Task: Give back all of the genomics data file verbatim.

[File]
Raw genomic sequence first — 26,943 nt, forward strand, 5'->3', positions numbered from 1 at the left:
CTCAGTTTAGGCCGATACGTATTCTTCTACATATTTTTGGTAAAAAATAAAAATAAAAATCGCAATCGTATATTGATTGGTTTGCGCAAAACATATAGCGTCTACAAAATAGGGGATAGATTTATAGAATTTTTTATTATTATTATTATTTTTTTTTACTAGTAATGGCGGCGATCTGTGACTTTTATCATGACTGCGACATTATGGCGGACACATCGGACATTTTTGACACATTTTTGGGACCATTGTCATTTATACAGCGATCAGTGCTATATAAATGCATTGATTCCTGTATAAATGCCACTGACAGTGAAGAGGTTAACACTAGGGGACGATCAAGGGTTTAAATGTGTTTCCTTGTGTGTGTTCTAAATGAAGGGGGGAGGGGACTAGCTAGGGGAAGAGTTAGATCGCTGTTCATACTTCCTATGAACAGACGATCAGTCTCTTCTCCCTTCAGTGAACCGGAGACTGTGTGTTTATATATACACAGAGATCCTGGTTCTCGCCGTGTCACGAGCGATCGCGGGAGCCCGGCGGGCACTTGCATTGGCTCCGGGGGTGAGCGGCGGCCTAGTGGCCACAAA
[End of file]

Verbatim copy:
Raw genomic sequence first — 26,943 nt, forward strand, 5'->3', positions numbered from 1 at the left:
CTCAGTTTAGGCCGATACGTATTCTTCTACATATTTTTGGTAAAAAATAAAAATAAAAATCGCAATCGTATATTGATTGGTTTGCGCAAAACATATAGCGTCTACAAAATAGGGGATAGATTTATAGAATTTTTTATTATTATTATTATTTTTTTTTACTAGTAATGGCGGCGATCTGTGACTTTTATCATGACTGCGACATTATGGCGGACACATCGGACATTTTTGACACATTTTTGGGACCATTGTCATTTATACAGCGATCAGTGCTATATAAATGCATTGATTCCTGTATAAATGCCACTGACAGTGAAGAGGTTAACACTAGGGGACGATCAAGGGTTTAAATGTGTTTCCTTGTGTGTGTTCTAAATGAAGGGGGGAGGGGACTAGCTAGGGGAAGAGTTAGATCGCTGTTCATACTTCCTATGAACAGACGATCAGTCTCTTCTCCCTTCAGTGAACCGGAGACTGTGTGTTTATATATACACAGAGATCCTGGTTCTCGCCGTGTCACGAGCGATCGCGGGAGCCCGGCGGGCACTTGCATTGGCTCCGGGGGTGAGCGGCGGCCTAGTGGCCACAAA